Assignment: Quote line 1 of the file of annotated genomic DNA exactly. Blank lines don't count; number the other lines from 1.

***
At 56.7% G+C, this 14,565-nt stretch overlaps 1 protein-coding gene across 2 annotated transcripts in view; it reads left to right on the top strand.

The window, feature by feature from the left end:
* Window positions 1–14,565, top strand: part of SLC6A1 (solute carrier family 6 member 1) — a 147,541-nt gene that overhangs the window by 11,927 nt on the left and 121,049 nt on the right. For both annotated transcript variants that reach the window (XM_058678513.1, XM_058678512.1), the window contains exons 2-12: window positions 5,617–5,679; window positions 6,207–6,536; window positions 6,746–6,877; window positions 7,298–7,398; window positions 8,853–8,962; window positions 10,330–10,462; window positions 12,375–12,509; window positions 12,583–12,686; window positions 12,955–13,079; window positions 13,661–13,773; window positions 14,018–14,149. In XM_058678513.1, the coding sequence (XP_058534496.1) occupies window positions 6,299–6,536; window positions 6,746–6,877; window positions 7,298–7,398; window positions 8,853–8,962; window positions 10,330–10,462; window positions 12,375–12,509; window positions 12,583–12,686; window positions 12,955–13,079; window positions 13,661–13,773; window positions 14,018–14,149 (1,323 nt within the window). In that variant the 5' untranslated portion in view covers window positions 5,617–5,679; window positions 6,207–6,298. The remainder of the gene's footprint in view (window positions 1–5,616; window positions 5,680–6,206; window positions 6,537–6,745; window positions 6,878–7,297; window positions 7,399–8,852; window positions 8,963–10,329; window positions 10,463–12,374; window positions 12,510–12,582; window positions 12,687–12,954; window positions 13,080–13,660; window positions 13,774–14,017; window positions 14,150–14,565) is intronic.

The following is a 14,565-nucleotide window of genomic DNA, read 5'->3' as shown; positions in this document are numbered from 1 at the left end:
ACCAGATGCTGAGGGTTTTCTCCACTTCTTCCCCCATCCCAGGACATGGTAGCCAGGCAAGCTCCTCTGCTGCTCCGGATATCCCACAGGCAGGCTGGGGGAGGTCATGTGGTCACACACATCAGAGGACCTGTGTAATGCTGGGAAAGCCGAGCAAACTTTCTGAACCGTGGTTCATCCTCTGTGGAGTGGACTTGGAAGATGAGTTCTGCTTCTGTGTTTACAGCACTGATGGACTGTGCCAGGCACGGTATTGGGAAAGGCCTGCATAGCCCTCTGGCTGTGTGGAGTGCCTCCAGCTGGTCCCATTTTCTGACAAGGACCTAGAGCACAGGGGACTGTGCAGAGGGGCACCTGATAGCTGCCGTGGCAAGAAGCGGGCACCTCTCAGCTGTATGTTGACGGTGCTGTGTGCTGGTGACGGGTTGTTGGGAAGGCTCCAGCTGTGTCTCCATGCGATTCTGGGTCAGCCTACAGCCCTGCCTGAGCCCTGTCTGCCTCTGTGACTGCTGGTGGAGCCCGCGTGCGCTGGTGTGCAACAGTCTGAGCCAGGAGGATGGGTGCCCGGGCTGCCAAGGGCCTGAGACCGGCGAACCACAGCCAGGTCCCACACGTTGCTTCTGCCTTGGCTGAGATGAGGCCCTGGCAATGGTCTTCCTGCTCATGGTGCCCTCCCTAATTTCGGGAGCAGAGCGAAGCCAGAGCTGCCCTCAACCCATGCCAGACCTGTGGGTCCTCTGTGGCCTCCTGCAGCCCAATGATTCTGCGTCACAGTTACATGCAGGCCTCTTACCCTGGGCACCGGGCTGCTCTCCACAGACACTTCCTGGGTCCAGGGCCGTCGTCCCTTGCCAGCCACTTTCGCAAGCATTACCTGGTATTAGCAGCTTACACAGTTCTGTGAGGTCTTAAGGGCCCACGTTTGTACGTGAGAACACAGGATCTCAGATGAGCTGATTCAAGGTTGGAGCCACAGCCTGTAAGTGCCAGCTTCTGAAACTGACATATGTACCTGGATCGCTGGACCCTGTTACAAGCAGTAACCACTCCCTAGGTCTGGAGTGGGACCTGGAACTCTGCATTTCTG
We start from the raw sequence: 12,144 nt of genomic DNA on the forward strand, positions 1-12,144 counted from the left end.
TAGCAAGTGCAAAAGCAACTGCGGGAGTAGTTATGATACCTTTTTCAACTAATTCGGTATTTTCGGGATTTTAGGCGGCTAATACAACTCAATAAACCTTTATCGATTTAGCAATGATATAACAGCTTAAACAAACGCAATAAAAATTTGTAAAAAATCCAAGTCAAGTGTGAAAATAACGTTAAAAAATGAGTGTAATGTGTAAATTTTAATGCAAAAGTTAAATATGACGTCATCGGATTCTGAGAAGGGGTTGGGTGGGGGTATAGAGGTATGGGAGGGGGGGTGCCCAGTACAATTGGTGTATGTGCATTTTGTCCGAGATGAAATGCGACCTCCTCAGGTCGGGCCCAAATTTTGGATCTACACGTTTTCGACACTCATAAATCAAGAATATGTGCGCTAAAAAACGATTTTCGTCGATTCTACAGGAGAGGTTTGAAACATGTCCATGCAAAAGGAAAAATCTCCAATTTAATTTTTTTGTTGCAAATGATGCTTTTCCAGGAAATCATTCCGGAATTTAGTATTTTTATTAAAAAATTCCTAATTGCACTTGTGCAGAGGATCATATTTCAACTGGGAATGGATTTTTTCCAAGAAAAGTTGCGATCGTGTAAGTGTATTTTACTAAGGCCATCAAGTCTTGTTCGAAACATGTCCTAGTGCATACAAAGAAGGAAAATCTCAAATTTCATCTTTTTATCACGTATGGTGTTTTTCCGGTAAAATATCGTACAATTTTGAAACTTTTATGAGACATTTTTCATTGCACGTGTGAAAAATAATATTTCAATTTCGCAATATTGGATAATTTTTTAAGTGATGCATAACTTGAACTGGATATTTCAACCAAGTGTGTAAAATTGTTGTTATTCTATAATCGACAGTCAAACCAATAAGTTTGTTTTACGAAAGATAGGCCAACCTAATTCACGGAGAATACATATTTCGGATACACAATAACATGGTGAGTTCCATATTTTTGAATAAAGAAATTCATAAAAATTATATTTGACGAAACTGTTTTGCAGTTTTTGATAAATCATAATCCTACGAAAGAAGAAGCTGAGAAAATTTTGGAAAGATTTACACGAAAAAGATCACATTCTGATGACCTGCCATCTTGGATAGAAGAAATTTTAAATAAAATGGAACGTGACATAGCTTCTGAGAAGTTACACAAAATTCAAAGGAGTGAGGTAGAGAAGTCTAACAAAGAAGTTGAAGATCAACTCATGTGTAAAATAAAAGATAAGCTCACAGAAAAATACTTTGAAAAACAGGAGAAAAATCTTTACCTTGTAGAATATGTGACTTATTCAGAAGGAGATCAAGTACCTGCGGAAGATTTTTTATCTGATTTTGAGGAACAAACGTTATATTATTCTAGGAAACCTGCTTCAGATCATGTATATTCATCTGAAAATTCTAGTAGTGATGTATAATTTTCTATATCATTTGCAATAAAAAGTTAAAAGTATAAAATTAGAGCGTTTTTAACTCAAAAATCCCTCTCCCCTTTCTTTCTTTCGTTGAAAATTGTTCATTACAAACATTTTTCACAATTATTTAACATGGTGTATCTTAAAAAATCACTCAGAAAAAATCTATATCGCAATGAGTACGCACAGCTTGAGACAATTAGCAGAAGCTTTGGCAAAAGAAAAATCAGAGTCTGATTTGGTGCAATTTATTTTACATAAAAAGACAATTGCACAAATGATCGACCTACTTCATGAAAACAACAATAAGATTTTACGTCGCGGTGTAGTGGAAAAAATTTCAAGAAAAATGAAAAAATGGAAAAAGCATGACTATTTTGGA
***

At 56.7% G+C, this 14,565-nt stretch overlaps 1 protein-coding gene across 2 annotated transcripts in view; it reads left to right on the top strand.